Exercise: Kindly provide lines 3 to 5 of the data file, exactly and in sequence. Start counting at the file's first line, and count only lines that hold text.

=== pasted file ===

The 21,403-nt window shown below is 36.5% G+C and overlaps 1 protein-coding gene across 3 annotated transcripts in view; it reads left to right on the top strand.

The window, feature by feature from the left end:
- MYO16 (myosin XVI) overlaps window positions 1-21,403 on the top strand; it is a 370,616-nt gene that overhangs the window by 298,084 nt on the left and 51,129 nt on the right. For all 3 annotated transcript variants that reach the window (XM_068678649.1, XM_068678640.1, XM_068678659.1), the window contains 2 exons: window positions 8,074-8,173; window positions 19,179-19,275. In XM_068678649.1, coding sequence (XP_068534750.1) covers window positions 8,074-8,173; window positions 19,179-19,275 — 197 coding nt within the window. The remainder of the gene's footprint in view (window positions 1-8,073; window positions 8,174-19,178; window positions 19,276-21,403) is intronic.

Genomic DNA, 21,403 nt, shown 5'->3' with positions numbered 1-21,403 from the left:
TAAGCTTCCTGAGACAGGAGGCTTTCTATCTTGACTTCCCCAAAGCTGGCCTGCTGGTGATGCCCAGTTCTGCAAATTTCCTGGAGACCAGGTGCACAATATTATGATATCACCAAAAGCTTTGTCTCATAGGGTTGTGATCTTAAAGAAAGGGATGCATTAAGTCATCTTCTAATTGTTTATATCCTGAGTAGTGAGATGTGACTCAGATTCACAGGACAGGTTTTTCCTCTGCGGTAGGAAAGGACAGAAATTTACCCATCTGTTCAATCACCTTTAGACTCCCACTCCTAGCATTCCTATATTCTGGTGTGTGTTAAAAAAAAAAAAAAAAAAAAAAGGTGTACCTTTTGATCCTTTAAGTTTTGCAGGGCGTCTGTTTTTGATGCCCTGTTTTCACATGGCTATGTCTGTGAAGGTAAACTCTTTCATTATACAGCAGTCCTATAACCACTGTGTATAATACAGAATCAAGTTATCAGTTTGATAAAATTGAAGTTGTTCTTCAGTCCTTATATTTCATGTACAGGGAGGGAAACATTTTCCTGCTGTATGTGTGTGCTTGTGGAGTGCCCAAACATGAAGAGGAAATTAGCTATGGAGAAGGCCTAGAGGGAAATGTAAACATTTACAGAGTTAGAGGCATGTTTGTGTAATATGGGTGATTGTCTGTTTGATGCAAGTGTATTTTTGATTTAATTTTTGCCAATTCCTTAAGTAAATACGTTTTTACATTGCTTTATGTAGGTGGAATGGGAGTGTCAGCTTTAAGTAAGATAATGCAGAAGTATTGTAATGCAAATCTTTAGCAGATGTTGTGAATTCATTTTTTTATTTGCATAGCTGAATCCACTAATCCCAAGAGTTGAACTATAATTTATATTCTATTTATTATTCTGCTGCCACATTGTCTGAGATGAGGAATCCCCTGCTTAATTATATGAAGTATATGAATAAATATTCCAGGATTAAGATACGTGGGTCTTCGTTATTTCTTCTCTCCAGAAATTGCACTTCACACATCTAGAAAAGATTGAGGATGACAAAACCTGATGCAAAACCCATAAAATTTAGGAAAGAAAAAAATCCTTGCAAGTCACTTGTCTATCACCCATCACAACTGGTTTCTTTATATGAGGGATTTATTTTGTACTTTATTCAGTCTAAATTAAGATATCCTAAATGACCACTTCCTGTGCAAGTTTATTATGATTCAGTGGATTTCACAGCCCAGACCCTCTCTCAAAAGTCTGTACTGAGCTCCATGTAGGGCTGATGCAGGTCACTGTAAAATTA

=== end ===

- MYO16 (myosin XVI) overlaps window positions 1-21,403 on the top strand; it is a 370,616-nt gene that overhangs the window by 298,084 nt on the left and 51,129 nt on the right. For all 3 annotated transcript variants that reach the window (XM_068678649.1, XM_068678640.1, XM_068678659.1), the window contains 2 exons: window positions 8,074-8,173; window positions 19,179-19,275. In XM_068678649.1, coding sequence (XP_068534750.1) covers window positions 8,074-8,173; window positions 19,179-19,275 — 197 coding nt within the window. The remainder of the gene's footprint in view (window positions 1-8,073; window positions 8,174-19,178; window positions 19,276-21,403) is intronic.

Genomic DNA, 21,403 nt, shown 5'->3' with positions numbered 1-21,403 from the left:
TAAGCTTCCTGAGACAGGAGGCTTTCTATCTTGACTTCCCCAAAGCTGGCCTGCTGGTGATGCCCAGTTCTGCAAATTTCCTGGAGACCAGGTGCACAATATTATGATATCACCAAAAGCTTTGTCTCATAGGGTTGTGATCTTAAAGAAAGGGATGCATTAAGTCATCTTCTAATTGTTTATATCCTGAGTAGTGAGATGTGACTCAGATTCACAGGACAGGTTTTTCCTCTGCGGTAGGAAAGGACAGAAATTTACCCATCTGTTCAATCACCTTTAGACTCCCACTCCTAGCATTCCTATATTCTGGTGTGTGTTAAAAAAAAAAAAAAAAAAAAAAGGTGTACCTTTTGATCCTTTAAGTTTTGCAGGGCGTCTGTTTTTGATGCCCTGTTTTCACATGGCTATGTCTGTGAAGGTAAACTCTTTCATTATACAGCAGTCCTATAACCACTGTGTATAATACAGAATCAAGTTATCAGTTTGATAAAATTGAAGTTGTTCTTCAGTCCTTATATTTCATGTACAGGGAGGGAAACATTTTCCTGCTGTATGTGTGTGCTTGTGGAGTGCCCAAACATGAAGAGGAAATTAGCTATGGAGAAGGCCTAGAGGGAAATGTAAACATTTACAGAGTTAGAGGCATGTTTGTGTAATATGGGTGATTGTCTGTTTGATGCAAGTGTATTTTTGATTTAATTTTTGCCAATTCCTTAAGTAAATACGTTTTTACATTGCTTTATGTAGGTGGAATGGGAGTGTCAGCTTTAAGTAAGATAATGCAGAAGTATTGTAATGCAAATCTTTAGCAGATGTTGTGAATTCATTTTTTTATTTGCATAGCTGAATCCACTAATCCCAAGAGTTGAACTATAATTTATATTCTATTTATTATTCTGCTGCCACATTGTCTGAGATGAGGAATCCCCTGCTTAATTATATGAAGTATATGAATAAATATTCCAGGATTAAGATACGTGGGTCTTCGTTATTTCTTCTCTCCAGAAATTGCACTTCACACATCTAGAAAAGATTGAGGATGACAAAACCTGATGCAAAACCCATAAAATTTAGGAAAGAAAAAAATCCTTGCAAGTCACTTGTCTATCACCCATCACAACTGGTTTCTTTATATGAGGGATTTATTTTGTACTTTATTCAGTCTAAATTAAGATATCCTAAATGACCACTTCCTGTGCAAGTTTATTATGATTCAGTGGATTTCACAGCCCAGACCCTCTCTCAAAAGTCTGTACTGAGCTCCATGTAGGGCTGATGCAGGTCACTGTAAAATTA